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Author Topic: Soros Quotations — Expected internal value  (Read 21 times)
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January 04, 2019, 03:34:26 AM

1. To make money, you must rely on the normal value of the goods to appear discounts and pay attention to accident events.

2. Like other great investors, Soros is very concerned about “expected internal value.” The expected internal value is equivalent to the average weight value of the potential investment results. An investment philosophy that is different from most people is only sensible when the value is expected to be positive. On the one hand, Soros can make a bigger bet than other investors; on the other hand, there is no fundamental difference between Soros and other investors in the processing of the investment process.

3. Financial markets are often unpredictable, so an investor needs to have a variety of different scenarios. The market is “time” predictable, but this does not mean that the market is “always” unpredictable. If an investor is patient and can wait for a chance to successfully bet on pricing bias, then he can beat the market.

4. The hardest thing to judge is: what level of risk is safe. Risk is the possibility of your loss. There are three situations that must be faced: sometimes you know the natural characteristics and possibilities of a risk event (such as throwing a coin); sometimes you only know the nature of the event, but don’t know its possibilities (such as a specified stock price within 20 years); sometimes you may not even know the characteristics of the event that may harm you in the future (such as the vicious “black swan” event).

5. You have a lot of feedback loops, some of which are positive and some of which are negative. These feedbacks interact with each other to produce an unconventional price pattern that prevails for most of the time. But in a few cases, the development of some bubbles has released all of its potential, so as to mask the effects of other influencing factors.

6. The best way to be “safe” is to have a “safety margin.”

7. Your right or wrong is not the most important. The most important thing is how much you can make when you are right, and how much you will lose when you are wrong.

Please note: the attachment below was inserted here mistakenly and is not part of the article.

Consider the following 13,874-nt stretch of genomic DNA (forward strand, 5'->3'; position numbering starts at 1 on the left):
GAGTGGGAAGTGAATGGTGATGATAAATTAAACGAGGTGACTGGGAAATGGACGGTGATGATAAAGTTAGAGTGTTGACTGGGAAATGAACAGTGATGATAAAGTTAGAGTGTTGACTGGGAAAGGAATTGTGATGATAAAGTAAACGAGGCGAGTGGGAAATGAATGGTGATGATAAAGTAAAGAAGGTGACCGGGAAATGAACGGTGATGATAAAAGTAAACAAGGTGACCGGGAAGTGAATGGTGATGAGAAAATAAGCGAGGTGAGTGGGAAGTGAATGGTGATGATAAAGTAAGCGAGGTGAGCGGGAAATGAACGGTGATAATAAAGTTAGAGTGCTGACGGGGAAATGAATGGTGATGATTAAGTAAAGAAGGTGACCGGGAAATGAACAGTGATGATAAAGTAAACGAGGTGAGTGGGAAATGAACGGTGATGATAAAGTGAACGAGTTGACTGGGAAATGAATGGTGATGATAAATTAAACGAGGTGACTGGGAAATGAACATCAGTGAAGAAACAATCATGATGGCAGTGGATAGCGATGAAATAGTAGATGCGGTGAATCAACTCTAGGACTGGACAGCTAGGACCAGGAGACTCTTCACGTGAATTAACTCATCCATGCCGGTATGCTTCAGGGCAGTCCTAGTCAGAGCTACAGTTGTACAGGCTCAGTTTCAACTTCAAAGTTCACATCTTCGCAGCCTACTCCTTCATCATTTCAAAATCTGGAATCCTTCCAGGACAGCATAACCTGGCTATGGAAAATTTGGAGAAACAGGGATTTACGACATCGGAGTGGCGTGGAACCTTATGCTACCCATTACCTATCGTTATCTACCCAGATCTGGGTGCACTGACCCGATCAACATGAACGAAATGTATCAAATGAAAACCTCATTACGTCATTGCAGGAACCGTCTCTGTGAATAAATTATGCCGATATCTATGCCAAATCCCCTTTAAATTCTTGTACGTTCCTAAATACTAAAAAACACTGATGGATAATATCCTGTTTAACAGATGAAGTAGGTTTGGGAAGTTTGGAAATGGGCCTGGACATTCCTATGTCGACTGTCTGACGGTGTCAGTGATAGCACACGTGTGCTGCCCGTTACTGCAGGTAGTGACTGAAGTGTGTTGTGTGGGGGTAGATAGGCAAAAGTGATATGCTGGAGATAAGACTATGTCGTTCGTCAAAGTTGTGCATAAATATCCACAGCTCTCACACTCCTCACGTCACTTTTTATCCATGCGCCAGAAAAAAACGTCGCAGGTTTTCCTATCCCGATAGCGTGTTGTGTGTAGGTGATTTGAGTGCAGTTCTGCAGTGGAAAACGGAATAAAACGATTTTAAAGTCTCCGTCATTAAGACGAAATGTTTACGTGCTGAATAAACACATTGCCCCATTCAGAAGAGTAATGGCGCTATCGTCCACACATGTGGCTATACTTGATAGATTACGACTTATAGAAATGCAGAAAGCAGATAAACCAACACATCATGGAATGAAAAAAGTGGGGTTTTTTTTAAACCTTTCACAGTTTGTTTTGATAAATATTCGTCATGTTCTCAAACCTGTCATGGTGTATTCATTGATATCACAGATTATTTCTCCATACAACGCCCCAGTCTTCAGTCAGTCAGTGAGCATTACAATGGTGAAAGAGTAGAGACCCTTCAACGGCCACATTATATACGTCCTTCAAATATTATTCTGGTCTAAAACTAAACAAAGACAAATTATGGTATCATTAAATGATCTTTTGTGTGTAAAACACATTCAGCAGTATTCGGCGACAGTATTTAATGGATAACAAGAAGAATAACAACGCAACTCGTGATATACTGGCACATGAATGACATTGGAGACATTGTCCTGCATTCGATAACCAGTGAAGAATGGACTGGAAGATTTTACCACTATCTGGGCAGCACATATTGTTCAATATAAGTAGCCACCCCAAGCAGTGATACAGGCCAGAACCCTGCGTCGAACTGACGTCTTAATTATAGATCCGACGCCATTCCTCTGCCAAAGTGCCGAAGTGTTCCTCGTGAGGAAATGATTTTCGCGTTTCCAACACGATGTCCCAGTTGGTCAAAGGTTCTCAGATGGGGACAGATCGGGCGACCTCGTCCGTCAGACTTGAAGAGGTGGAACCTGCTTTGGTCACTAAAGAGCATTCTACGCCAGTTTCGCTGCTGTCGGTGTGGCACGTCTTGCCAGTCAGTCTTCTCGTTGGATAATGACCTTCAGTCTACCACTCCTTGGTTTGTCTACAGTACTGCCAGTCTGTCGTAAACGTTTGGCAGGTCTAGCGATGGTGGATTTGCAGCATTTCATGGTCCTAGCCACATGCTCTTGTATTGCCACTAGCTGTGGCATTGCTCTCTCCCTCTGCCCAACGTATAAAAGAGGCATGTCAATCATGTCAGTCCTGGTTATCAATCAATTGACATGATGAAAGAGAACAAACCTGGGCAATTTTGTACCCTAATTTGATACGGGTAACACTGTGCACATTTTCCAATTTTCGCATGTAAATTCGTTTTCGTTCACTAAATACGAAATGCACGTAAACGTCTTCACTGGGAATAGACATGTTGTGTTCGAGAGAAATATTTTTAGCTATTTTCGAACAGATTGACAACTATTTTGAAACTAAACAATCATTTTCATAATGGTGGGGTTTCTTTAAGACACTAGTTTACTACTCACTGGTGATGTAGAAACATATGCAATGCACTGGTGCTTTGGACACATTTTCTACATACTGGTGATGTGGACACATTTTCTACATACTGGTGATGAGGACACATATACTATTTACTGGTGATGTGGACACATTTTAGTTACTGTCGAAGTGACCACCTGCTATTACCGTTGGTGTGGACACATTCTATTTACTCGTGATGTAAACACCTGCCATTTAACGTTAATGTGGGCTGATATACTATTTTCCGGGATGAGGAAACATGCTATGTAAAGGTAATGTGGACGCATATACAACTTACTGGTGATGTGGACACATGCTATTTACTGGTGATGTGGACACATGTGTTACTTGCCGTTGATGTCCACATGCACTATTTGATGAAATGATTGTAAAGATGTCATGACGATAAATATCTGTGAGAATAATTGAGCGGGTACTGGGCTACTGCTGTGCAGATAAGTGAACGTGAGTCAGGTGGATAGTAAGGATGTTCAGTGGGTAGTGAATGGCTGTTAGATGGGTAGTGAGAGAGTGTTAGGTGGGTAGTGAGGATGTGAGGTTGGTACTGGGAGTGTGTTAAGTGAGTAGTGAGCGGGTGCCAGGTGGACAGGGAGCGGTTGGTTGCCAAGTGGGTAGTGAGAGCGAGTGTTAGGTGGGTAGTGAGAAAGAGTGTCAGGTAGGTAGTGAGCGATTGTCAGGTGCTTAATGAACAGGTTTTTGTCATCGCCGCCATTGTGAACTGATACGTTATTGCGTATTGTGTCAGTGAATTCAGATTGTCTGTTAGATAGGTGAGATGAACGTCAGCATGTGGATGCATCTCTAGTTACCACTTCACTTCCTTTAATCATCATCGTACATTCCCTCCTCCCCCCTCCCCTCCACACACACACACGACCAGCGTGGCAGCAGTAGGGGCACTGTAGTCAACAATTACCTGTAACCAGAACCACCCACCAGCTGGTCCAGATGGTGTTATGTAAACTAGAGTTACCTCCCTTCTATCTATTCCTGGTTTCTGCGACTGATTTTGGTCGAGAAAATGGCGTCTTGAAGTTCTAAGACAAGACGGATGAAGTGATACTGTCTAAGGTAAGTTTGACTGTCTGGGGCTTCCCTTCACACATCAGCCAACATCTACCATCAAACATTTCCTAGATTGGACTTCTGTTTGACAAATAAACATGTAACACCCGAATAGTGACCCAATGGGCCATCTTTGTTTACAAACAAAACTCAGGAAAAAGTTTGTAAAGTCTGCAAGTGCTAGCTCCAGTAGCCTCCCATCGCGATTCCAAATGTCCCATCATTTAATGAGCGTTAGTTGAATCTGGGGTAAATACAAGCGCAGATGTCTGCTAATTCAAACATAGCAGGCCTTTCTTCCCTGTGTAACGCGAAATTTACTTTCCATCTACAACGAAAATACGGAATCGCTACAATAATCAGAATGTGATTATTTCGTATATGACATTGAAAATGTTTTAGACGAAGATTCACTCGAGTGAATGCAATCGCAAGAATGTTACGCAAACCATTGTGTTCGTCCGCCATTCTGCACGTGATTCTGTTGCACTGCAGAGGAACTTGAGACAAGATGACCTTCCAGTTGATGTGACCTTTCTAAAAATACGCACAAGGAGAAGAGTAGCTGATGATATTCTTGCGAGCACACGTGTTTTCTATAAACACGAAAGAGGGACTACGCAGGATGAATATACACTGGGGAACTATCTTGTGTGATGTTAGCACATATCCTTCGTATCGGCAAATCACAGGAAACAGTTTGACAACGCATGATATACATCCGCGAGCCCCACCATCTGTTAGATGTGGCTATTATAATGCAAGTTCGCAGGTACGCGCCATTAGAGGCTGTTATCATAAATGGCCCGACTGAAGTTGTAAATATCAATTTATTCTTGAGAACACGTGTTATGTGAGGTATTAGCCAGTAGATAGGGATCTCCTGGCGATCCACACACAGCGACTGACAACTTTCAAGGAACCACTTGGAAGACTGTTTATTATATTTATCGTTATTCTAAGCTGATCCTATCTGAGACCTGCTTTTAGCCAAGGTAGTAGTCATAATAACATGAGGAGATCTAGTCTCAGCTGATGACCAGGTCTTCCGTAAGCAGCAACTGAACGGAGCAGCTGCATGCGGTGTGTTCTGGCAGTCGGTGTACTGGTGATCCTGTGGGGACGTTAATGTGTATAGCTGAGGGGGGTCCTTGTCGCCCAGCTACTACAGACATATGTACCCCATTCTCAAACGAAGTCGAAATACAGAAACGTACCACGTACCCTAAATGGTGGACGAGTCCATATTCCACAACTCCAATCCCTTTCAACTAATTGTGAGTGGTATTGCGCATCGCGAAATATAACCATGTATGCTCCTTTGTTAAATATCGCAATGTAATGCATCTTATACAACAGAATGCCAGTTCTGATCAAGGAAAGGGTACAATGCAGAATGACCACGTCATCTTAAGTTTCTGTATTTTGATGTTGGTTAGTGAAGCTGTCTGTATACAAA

8. The most important thing for an investor is the “magnitude of correctness”, not how high the “correct frequency” is. If the odds of winning in a bet are large enough, then you make a big bet. When Soros felt that he was right, almost no investor was able to make a bigger bet than him.

9. I only go to work when there is a reason to go to work, and I am really doing things on the day I go to work. Keeping a busy trading state creates a lot of costs and errors. Sometimes not being so active is often the best thing an investor can do.

10. If the investment is a kind of entertainment, if you have fun, you may not have made any money. Really good investments are boring. If you are very excited about your investment, then you may be in the gambling, not the investment. The best way to stop yourself as a gambler and not to be a gambler is to bet only when the odds are good for you.

11. If the future price is to be reflected, the current market price is always wrong. The market can influence the events it expects. The market and people’s perception of the market are interactive. There is a two-way reflexive relationship between cognition and reality. This is a process that initially promotes self-reinforcement, but ultimately leads to self-destruction, or it can be said that this is a bubble. Each bubble is formed by a tendency to interact with a wrong concept in a reflexive way.

12. In real life, there is very little real equilibrium — market prices are always accustomed to volatility. Equilibrium is the basis for many macro economists to make assumptions, but Soros thinks that equilibrium is actually a fantasy. Equilibrium makes mathematical calculations perfect, but often does not match the facts. Soros once said: “Economic thinking needs to start thinking about real-world policy issues, rather than simply creating more mathematical equations.” The formation of Soros’s investment perspective is not based on reason, for example: “When long-term trends kinetic energy is lost, short-term volatility tends to rise. The reason is simple — the investors who follow the trend can’t find a direction at this time.” Soros also believes: “The process of prosperity — collapse is asymmetrical in form. After a long-term, gradual boom is often a short, short-lived collapse.”

13. Economic history is never ending a lie after a lie, never be the truth. Being able to explain what happened in the past in words does not mean that the explanation is correct or that the basis of a theory can be used to predict the future. Human beings have a shortcoming of “afterthought smart.”

14. I am rich just because I know when I am wrong. I basically ‘survived’ because I realized my mistakes. We should realize that human beings are like this: wrong, not shameful, shameful is that if you can’t correct your mistakes.

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